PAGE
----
are killed EVERY DAY in the United States by handguns. In the State of Illinois
alone, 320 are killed each year (National Center for Health Statistics, 1997).
5) MIDDLE EAST VIOLENCE IS RELATED TO LOCAL POLITICAL CONFLICTS, NOT
"HATRED OF THE WEST"
Although the level of international terrorist events in the Middle East has
been lower than in other parts of the world, such violence as occurs is
principally related to local political conflicts, not to generalized
"hatred of the West" as often portrayed in the media. The numbers and
descriptions of patterns of violence in the Middle East suggest that as in other
regions like Northern Ireland, violence diminishes when broad-based political
processes or solutions are set in motion. The State Department report,
acknowledges that the downward trend in terrorism "reflects the improved
political climate that has diminished terrorist activity in recent years in
various parts of the world."
There is a complete disparity between the facts about international terrorism
as presented by the government on the one hand, and the media, official and
popular response to the issue on the other. There is no objective connection
between the frequency of terrorist attacks originating from and occurring in the
Middle East, and the amount of attention that such attacks receive. President
Clinton and other government officials have repeatedly defined terrorism as one
of the greatest threats facing the world.
There is little or no media attention to the facts about terrorism, as
reported by the government, and a generalized willingness to continue to blame
and speculate about the Middle East as a principal purveyor of violence. This
situation continues to hurt and marginalize Arab and Muslim citizens of the US,
and to distort public perceptions about the Middle East, a region in which US
taxpayers are being asked to invest a lot of money, often in the name of
Each and every life lost due to terrorism is one too many and of course there
must be vigilance against terrorism, and support for genuine efforts to prevent
it. But clearly other policy agendas, totally unrelated to public security, are
being served by the obsessive focus on Middle East terrorism, when the facts
suggest a more balanced approach would be appropriate.
** Freedom of Expression in Bangladesh **
Check out the International Freedom Of Expression Exchange (IFEX) Clearing
House, Toronto Canada. They send out alerts when editors/reporters experience
assaults/attacks, death threats, arrests etc. (which there seems to be an awful
lot of in BGD these days). They also announced an upcoming Media Watch report
entitled State Of Press Fredom In Bangladesh In 1999. IFEX is at web site http://www.ifex.org/
, alerts e-mail firstname.lastname@example.org . Media
Watch seems to be a Bangladesh organization, email email@example.com
** American Intl School/Dhaka Teaching Vacancies for 2000-01 **
Qualified teachers interested in any of the following positions at the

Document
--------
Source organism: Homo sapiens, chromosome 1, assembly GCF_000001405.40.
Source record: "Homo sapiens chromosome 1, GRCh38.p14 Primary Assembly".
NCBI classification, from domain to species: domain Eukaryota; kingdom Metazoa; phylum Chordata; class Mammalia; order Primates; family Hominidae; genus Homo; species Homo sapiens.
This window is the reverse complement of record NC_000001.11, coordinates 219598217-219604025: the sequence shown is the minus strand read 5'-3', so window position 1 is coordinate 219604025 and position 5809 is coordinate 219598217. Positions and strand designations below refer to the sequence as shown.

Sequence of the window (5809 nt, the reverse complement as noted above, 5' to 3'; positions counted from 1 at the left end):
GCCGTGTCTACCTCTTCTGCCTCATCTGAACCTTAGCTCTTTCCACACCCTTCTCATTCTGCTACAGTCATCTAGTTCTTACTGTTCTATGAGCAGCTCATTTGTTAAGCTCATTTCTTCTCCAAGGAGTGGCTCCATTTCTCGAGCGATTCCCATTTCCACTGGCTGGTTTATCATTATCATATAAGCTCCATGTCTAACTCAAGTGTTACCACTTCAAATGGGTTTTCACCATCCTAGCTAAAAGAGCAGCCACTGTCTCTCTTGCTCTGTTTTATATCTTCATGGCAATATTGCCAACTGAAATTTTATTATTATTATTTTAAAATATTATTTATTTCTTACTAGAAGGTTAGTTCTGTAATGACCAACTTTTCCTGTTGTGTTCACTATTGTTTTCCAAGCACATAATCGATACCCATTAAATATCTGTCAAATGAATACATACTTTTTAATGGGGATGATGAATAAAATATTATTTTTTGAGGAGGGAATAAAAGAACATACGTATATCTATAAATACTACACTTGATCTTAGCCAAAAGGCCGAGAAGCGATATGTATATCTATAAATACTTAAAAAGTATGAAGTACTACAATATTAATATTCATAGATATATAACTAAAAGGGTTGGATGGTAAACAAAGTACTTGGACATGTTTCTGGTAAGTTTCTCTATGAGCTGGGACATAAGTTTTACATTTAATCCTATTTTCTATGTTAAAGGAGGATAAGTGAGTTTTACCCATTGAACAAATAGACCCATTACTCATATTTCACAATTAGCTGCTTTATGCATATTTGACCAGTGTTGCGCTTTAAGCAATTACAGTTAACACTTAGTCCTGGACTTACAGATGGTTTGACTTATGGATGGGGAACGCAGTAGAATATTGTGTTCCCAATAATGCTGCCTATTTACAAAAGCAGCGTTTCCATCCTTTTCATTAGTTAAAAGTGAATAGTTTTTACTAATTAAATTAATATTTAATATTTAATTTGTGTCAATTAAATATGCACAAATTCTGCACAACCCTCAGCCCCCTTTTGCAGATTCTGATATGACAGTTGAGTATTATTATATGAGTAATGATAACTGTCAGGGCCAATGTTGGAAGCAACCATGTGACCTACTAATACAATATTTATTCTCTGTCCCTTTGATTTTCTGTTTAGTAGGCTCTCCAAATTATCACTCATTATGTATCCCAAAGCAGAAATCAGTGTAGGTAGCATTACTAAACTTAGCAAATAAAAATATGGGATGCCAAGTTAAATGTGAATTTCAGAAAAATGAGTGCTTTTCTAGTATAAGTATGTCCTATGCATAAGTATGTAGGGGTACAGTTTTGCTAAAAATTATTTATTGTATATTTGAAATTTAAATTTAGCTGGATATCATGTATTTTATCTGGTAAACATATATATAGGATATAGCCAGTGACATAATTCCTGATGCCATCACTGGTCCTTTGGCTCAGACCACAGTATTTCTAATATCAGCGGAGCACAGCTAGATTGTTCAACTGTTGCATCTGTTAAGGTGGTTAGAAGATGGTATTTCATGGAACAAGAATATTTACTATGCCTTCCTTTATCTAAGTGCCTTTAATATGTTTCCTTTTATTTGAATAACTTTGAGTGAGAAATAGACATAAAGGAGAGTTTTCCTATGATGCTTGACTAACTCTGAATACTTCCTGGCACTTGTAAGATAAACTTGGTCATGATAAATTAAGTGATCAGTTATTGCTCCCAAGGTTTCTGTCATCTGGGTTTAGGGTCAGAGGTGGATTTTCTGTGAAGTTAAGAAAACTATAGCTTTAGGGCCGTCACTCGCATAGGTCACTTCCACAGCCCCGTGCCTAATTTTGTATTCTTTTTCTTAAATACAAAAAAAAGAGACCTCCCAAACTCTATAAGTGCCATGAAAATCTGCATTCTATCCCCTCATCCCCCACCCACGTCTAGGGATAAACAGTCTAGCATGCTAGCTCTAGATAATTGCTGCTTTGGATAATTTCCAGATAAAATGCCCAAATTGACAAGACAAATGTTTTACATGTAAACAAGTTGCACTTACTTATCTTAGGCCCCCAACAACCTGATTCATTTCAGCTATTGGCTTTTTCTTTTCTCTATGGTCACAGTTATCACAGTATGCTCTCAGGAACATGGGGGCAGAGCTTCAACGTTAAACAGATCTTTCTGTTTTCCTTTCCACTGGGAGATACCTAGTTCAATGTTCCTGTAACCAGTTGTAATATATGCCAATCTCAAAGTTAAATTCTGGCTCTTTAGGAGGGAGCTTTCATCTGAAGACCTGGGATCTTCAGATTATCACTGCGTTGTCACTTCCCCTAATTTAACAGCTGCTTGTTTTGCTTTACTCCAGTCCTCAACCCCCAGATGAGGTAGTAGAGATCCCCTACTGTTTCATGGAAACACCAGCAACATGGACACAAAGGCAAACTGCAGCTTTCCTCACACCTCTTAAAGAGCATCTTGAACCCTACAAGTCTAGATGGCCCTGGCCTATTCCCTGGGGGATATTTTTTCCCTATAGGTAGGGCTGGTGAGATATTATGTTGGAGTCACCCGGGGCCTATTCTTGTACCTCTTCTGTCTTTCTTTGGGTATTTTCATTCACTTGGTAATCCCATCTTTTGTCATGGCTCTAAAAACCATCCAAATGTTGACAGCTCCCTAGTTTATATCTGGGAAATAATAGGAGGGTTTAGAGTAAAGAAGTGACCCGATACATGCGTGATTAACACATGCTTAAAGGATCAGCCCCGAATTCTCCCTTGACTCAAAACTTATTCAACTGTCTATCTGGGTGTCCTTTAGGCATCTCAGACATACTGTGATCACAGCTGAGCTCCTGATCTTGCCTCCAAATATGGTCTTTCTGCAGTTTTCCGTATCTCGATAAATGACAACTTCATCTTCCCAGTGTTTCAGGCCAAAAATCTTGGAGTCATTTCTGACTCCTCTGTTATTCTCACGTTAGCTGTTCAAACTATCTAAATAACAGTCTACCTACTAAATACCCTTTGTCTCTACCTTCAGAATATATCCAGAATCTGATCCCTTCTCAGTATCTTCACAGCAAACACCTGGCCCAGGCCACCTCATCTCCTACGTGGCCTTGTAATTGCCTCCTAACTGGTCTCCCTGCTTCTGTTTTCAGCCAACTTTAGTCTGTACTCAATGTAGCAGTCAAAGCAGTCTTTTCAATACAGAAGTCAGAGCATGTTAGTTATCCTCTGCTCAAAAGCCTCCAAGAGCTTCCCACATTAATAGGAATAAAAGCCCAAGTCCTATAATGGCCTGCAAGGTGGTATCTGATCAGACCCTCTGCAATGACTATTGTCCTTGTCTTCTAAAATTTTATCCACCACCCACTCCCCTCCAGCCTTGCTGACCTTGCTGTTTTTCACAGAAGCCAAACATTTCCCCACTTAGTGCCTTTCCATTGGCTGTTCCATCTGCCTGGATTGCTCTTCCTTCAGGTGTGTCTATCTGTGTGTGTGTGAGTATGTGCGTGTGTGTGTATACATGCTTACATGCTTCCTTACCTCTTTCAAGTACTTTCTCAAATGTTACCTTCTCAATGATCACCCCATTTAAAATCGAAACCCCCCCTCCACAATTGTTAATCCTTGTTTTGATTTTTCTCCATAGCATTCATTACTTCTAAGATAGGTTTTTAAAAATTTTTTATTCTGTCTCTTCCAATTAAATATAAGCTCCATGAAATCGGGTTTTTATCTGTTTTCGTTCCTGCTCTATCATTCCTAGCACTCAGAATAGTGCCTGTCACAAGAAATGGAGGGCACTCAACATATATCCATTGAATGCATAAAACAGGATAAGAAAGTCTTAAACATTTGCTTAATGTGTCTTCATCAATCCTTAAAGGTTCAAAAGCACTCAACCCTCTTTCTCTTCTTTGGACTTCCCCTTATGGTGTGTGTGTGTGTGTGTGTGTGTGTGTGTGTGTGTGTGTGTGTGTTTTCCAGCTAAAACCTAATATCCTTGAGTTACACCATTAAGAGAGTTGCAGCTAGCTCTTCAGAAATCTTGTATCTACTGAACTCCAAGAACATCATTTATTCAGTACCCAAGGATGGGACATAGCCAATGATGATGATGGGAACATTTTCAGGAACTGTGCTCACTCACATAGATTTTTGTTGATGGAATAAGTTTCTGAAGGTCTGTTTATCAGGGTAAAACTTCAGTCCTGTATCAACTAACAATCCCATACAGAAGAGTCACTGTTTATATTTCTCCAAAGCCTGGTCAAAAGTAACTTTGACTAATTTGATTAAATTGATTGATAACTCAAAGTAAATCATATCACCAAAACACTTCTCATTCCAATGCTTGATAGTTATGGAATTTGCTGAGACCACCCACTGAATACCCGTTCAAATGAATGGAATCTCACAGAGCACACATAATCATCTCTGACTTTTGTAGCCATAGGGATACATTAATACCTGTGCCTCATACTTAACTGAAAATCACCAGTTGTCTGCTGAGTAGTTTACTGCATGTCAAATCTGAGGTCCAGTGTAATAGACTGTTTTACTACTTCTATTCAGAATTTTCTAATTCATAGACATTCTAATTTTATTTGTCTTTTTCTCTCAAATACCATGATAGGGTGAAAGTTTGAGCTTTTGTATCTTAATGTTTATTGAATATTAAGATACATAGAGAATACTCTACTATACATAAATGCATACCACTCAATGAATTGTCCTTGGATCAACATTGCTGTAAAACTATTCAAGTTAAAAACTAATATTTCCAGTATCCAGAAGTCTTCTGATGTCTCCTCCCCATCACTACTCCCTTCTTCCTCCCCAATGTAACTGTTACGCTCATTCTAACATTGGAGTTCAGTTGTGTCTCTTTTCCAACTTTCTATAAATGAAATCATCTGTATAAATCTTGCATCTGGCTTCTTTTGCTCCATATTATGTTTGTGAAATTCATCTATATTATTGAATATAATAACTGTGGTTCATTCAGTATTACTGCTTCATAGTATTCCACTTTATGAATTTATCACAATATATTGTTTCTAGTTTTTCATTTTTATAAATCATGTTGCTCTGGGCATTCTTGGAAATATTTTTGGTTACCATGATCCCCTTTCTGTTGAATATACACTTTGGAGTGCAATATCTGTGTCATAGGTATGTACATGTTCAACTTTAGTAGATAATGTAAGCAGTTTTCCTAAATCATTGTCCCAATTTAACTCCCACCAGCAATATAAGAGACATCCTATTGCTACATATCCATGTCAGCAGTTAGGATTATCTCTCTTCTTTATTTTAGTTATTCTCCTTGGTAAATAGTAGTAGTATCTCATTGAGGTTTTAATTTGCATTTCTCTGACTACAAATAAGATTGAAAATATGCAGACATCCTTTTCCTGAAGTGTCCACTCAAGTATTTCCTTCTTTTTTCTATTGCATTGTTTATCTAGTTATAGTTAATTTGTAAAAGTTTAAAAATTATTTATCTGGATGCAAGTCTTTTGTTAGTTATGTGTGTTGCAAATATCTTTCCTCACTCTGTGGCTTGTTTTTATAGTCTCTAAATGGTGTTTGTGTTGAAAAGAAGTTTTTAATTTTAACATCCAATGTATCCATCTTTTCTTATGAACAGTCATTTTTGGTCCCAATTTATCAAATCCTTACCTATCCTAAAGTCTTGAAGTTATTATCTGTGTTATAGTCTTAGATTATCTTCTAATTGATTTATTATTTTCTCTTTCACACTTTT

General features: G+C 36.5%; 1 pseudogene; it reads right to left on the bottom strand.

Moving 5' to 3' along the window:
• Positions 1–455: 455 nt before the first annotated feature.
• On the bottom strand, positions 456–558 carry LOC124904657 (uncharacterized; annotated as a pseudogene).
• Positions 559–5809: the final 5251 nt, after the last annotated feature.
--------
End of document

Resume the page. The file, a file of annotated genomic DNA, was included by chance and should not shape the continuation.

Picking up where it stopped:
American International School/Dhaka for next school year are invited to contact
the Registrar, Anne Blackburn, to complete or activate their application file.
Local candidates for these positions will receive priority consideration until
February 3, 2000. Commencing February 9, recruitment efforts will focus on
recruitment fairs in London and the United States. More information is available
on the school's website.
Elementary School Principal Elementary School Counselor Various elementary
level classroom positions, preschool - grade 4 Elementary School PE Elementary
School Music Middle School Counselor Middle School Language Arts Middle School
Science/Math Middle School ESL Middle School Spanish/French Middle/High School
Music (Band/Chorus) High School Counselor High School English High School Social
Studies High School Spanish/French High School Math (AP) K-12 Librarian
American International School/Dhaka 11 United Nations Road Baridhara Dhaka
Bangladesh tel: 880-2-882-2452 fax: 880-2-882-3175 email: firstname.lastname@example.org
** Contemporary Bengali Instruction **
Nondita Chowdhury offers Bengali instruction to individuals and groups:
+Course 1, Survival Bangla - 20 2-hour sessions focusing on speaking and
understanding +Course 2, Basic Bangla - 20 2-hour sessions with the introduction
of reading and writing +Individual instruction - tailored to students needs
Ms Chowdhury was principal of Heed Language Centre (1991-97), and has over 20
years experience in Bengali instruction. Lessons given at her school in Gulshan
or learner's home or office. Courses cost Tk6000 per person for groups of two to
seven, or Tk7500 for one person, includes all materials. For more information,
email email@example.com , include your name
& telephone number.
** Have Fun, Get Webby, Join the bicn.com Team **
Harold & I are finally ready for another volunteer or two to join the
bicn.com team. It's a way to make a contribution to the community, while gaining
/ improving your Internet skills. It's fun (we think), and the time commitment
required is reasonable (on the order of four hours per week is fine).
You can build your own volunteer job description from one or more of the
following areas where bicn.com could use your help:
*Associate editor (generate content for the newsletter/website) *Event editor
*Proofreader / fact checker *On-line presence developer (generate links to
bicn.com at other web sites, generate visitors to bicn.com through online
promotions) *Off-line presence developer (flyers, banners, media releases,
participation in community events, partnering/exchanging with off-line